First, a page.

Surprises unfold around every corner in this original Central Otago garden.
A design professor’s lucky meeting with a farmer in an airport lounge led to the creation of an original country garden
Imagine a green, hilly and seemingly endless landscape, a sky that’s clear and blue and wide, with clouds so close you could almost touch them. This is the view from Marjorie Hay’s bedroom, on the top floor of a remote country property near Lawrence in Central Otago. Even after living here for 28 years, she says, it’s breathtaking. “It’s the top of paradise here.”
When Marjorie and husband Mark took over the 800ha family farm in Tuapeka West, she was eight months pregnant and the garden was non-existent. Now there’s a country garden so perfectly pitched to its surroundings, you’d think it had always been here: swathes of lawn contained within mixed native and exotic shelter belts, vegetables, a woodland area with daffodils and some tricky stuff with topiary. There’s even a tussocksoftened sauna shed with views to the distant mountains, positioned so you can admire their icy grandeur while poaching in warm water.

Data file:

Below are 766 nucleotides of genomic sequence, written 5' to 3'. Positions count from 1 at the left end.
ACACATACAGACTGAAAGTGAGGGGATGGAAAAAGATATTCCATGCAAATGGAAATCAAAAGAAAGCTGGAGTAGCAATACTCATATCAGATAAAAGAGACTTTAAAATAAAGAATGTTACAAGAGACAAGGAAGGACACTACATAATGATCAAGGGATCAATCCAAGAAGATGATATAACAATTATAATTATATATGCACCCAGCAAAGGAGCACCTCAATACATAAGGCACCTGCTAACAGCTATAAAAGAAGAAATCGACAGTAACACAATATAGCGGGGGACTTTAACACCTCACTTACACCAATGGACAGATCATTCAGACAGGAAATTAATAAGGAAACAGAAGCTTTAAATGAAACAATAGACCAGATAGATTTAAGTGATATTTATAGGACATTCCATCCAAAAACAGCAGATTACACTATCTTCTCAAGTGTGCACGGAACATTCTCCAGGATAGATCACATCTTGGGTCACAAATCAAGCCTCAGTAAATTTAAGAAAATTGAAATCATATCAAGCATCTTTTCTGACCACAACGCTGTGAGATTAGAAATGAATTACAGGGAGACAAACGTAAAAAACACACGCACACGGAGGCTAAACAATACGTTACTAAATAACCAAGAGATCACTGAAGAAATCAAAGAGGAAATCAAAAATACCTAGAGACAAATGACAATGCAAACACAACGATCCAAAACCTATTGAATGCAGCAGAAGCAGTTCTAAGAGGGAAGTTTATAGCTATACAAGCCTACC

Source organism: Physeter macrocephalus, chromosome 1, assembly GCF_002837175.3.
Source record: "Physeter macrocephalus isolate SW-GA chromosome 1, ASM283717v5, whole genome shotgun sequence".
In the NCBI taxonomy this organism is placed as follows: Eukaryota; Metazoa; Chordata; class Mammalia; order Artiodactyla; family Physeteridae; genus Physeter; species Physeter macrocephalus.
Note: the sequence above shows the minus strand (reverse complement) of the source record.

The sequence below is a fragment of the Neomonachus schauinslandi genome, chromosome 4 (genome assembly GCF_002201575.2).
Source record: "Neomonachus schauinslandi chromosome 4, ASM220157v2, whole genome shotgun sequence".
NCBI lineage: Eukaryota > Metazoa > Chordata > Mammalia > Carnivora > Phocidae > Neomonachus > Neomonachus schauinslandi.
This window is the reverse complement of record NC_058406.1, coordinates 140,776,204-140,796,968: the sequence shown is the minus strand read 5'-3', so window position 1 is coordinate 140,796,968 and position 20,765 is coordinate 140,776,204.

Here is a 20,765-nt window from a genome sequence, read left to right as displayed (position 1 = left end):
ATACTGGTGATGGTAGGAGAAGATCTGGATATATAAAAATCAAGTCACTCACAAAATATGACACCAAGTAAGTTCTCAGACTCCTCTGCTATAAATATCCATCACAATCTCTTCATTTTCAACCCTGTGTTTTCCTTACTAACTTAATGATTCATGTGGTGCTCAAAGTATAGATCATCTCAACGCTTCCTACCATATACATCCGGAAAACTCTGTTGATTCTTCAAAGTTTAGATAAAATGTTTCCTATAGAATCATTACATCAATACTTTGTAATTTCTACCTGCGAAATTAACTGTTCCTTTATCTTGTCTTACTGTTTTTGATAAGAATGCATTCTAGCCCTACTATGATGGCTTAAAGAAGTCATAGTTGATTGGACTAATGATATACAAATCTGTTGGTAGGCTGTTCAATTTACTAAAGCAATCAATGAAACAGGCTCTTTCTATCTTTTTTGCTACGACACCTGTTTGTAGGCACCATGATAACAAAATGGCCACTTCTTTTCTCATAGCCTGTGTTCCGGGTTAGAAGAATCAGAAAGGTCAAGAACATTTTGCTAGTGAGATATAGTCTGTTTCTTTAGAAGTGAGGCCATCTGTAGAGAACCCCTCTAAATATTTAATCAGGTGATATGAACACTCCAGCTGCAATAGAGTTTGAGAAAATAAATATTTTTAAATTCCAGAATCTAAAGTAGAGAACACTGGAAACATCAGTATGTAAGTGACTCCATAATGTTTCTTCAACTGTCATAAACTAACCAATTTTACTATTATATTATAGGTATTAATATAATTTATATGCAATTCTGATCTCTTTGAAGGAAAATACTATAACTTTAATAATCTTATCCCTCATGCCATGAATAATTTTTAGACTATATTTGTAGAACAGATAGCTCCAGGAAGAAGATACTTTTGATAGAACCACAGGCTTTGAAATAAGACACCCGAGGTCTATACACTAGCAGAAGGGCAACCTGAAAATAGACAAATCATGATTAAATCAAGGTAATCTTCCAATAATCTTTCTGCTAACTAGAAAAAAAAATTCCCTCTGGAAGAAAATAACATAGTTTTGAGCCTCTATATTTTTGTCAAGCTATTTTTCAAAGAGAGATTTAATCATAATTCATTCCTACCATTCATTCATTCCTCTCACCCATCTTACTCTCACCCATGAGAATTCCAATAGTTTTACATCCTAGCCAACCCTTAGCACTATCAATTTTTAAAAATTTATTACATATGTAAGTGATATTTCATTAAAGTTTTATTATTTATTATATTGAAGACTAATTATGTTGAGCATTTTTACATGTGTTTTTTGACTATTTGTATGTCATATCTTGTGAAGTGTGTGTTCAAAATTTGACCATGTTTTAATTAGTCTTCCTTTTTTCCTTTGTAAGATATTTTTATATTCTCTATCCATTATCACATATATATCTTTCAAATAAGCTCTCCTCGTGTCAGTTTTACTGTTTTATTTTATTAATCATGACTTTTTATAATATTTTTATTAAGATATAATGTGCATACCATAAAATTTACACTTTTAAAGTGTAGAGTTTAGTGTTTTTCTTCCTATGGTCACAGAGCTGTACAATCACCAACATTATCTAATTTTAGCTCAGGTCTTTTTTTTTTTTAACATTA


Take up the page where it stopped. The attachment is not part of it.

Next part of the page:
Marjorie’s country garden has a natural flow, with surprises around each corner and always that magnificent view. “I love my life here,” she says.
Yet she readily admits she knew nothing about gardening when she and Mark married. She did have one huge advantage: as a professor at Rhode Island School of Design, with her own business in Boston, Marjorie had a good eye.
How did she end up in New Zealand? Love bloomed in an airport transit lounge. The US professor was en route to Christchurch to teach design for six weeks; the Mainland sheep farmer, with a broken leg, was going to a wedding but his ride was late.
Mark sat next to Marjorie and the rest is a love story that includes Marjorie’s visit to his farm the following week, a year of writing letters (“That’s how old we are!”) and happily ever after. “Pretty old-fashioned,” she says.
As for learning about gardening: “I discovered Maggie Barry’s TV show on Friday nights after I’d put the kids to bed. She got me inspired. I didn’t look at a lot of gardens but I got hold of lots of gardening books. And Mark was very supportive… we make a good team.” Marjorie says she quickly became addicted “though I still don’t have the terminology down”.